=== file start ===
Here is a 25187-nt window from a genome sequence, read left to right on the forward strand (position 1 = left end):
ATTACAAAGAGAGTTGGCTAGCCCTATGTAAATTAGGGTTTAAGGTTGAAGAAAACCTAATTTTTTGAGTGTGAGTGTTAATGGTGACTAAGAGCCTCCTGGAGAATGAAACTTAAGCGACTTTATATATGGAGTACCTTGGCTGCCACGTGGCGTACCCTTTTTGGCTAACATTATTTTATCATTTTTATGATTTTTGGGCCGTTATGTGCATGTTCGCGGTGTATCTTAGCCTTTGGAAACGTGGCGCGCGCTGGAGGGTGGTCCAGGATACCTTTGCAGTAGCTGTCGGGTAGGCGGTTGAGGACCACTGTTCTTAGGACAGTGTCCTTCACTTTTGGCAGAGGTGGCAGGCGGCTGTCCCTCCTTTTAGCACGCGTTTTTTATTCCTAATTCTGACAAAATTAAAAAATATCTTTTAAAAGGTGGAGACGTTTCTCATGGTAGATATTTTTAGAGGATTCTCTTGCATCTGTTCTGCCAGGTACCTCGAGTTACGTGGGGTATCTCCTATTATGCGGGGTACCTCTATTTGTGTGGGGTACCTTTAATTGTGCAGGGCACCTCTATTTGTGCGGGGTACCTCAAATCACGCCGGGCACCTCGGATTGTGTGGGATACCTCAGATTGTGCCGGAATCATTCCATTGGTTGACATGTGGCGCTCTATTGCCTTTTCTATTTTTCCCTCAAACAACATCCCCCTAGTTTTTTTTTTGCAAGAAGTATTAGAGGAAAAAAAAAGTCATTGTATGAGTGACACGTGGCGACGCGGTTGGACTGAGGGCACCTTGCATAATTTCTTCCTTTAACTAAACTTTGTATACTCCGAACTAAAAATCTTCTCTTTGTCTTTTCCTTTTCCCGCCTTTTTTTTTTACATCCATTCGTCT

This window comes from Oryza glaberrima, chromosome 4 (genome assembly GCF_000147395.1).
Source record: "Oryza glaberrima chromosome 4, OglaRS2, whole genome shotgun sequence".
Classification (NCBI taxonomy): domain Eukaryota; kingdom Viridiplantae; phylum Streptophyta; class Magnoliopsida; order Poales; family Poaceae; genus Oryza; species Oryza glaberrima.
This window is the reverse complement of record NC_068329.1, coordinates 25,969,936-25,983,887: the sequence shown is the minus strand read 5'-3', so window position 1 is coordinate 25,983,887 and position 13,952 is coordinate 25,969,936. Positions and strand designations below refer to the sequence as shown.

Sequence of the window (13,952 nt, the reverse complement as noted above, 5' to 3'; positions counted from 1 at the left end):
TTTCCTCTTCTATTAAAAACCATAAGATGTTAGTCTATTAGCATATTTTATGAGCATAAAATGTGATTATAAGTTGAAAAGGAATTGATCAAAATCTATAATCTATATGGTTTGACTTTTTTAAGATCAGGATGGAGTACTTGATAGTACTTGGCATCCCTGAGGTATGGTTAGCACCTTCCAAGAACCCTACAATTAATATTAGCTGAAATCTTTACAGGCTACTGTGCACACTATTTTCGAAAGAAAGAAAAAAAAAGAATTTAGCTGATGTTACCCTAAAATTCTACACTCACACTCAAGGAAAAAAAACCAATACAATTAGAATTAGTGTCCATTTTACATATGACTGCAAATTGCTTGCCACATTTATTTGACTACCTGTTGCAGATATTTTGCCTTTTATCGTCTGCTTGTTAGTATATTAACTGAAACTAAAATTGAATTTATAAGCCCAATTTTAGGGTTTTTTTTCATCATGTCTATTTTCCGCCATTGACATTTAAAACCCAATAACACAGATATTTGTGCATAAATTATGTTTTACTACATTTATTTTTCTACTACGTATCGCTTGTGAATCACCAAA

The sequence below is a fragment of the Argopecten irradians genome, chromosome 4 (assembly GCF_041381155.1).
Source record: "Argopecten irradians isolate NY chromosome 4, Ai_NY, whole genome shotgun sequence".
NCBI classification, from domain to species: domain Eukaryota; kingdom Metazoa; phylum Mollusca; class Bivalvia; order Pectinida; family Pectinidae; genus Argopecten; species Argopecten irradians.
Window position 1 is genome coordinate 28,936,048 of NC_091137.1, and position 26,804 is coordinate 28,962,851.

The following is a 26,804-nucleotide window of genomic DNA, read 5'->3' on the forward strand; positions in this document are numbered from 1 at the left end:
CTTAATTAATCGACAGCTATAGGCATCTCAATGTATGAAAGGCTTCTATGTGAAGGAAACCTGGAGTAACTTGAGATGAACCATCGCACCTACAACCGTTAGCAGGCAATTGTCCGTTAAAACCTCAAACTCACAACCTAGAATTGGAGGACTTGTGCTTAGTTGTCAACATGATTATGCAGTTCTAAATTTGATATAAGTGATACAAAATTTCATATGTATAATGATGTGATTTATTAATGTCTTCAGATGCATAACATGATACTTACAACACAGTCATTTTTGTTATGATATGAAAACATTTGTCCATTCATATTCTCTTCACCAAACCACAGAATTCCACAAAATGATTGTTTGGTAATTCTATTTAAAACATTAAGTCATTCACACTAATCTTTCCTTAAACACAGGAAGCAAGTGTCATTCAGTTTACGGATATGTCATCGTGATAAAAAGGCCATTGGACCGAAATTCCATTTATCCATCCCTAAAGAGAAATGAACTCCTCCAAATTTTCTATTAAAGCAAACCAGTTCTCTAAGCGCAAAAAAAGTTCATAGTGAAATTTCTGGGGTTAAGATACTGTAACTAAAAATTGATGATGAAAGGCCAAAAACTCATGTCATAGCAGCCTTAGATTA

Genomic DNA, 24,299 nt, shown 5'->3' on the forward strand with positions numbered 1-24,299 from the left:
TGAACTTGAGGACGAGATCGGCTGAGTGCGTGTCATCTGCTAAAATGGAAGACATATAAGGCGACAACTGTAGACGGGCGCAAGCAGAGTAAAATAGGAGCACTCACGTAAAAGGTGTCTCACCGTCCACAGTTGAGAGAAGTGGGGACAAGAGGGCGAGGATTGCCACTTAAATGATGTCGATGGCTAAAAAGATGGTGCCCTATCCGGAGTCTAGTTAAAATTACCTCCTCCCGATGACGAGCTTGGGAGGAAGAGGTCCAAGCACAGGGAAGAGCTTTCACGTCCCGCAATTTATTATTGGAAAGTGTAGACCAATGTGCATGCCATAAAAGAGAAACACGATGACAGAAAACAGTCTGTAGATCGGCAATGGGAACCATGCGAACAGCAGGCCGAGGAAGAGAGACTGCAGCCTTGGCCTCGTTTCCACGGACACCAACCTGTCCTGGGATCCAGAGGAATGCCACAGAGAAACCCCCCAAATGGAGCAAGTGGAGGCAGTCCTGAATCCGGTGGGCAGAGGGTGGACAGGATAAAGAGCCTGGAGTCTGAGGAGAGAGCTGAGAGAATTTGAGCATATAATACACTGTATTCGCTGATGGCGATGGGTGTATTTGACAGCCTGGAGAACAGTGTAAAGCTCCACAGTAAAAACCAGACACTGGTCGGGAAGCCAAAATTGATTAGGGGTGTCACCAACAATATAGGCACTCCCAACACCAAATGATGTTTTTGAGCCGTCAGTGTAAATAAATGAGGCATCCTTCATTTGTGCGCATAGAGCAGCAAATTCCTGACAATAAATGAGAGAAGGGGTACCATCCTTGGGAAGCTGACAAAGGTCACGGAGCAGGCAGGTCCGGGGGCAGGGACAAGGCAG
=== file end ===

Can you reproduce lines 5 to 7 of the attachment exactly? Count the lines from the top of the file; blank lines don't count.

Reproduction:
Classification (NCBI taxonomy): domain Eukaryota; kingdom Viridiplantae; phylum Streptophyta; class Magnoliopsida; order Poales; family Poaceae; genus Oryza; species Oryza glaberrima.
This window is the reverse complement of record NC_068329.1, coordinates 25,969,936-25,983,887: the sequence shown is the minus strand read 5'-3', so window position 1 is coordinate 25,983,887 and position 13,952 is coordinate 25,969,936. Positions and strand designations below refer to the sequence as shown.

Sequence of the window (13,952 nt, the reverse complement as noted above, 5' to 3'; positions counted from 1 at the left end):